Piles are swellings in lining of anus and back passage (lower rectum), which can protrude outwards from the anus.
Piles which form on the lining of the anus are commonly known as internal piles. Piles which protrude out from the anus are commonly referred to as external piles (perianal haematoma).
The size of the piles is generally graded, from 1 to 4. With grade 1, being smaller swellings inside the anus, with grade 2 being larger and protruding only when trying to pass stools.
The next grade of piles, grade 3 hangs down from the anus and can be pushed back into the anus. Finally, grade 4 is given to larger piles which cannot be pushed back into the anus.
Haemorrhoids are the medical term used to describe piles.
Generally smaller piles do not cause serious discomfort and may at worst probably only induce a minor itching sensation.
Larger piles may actually protrude from the anus and cause more discomfort. Bleeding (bright red blood color) or a mucus discharge may also be commonplace. In chronic cases, the likelihood of a blood clot developing in the protusion could be markedly increased.
With mild sufferers, the piles can settle down and no major treatment is required.
Piles treatments which try to reduce the discomfort and pain, include creams, that aim to reduce the itching by soothing the area around the anus.
Suppositories may be used particularly effectively with internal piles, where the suppository dissolves when it enters the anus and soothes the internal area.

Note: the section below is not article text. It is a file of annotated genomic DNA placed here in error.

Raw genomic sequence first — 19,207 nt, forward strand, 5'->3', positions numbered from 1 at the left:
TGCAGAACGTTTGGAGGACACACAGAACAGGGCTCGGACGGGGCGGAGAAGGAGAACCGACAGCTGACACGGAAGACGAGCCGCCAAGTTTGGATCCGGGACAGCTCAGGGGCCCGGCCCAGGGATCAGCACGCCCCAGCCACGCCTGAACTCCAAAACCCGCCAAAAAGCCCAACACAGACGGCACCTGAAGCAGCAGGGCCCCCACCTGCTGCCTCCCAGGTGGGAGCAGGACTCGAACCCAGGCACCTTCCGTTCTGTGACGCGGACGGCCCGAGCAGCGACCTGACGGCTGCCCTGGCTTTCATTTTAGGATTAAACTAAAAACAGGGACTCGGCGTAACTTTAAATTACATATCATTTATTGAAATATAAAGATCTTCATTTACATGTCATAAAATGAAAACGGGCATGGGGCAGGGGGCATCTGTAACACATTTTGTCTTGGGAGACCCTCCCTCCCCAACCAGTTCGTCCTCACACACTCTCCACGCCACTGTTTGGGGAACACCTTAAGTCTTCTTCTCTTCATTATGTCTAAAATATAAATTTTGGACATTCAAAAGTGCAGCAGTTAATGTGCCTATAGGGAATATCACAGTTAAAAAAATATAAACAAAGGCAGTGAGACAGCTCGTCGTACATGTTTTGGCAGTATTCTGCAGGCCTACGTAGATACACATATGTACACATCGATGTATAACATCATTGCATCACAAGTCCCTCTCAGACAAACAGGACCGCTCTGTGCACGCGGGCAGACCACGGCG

Other types of suppositories involve softening the stools, allowing for their easier passage out of the rectum and thus avoiding straining.
Many treatments for piles look at prevention, where lifestyle changes can reduce the formation of piles. Such as reducing the straining needed to pass stools when going to the toilet.
This can be achieved in many ways including undergoing a high fiber diet, where more cereals, fruits and vegetables are introduced into the diet.
Hydration is also important, as some of the water drunk, does enter the digestive tract and helps in softening the stools.
Many people also put off going to the toilet when there is an urge and this delaying tactic can cause the stools to harden, from the pressure of more stools being pushed into the rectum.
Bulking agents can also be used to improve the stool flow through the rectum and stool softeners available from pharmacies, can also aid the softening of stools.
Serious cases of piles can involve surgery, with banding a common way of removing piles. This form of surgery involves the blood supply being cut off to the piles by putting a band around base of pile. Without a blood supply, the piles dry out and fall off.
The lining of the anus and lower rectum is delicate, containing many blood vessels (veins). When more blood passes through these blood vessels, they become dilated, this can cause the lining tissue to swell and form into multiple obstrusions known commonly as piles.
It is not known for sure what can cause more blood to pass through the blood vessels resulting in their dilation. However, increases in pressure around the area may be a cause. This increased pressure may be caused by straining and possibly by large stools (faeces) being passed when going to the toilet.
Constipation sufferers can incur a higher chance of developing piles, as the straining involved in passing stools on a regular basis increases the pressure in the anal area.
Piles are common during pregnancy and this may be due to the pressure from the baby lying in the womb against the lower areas.
Ageing can also cause an increase in piles, as the lining area, may become weaker, increasing the required straining and reducing regular movements.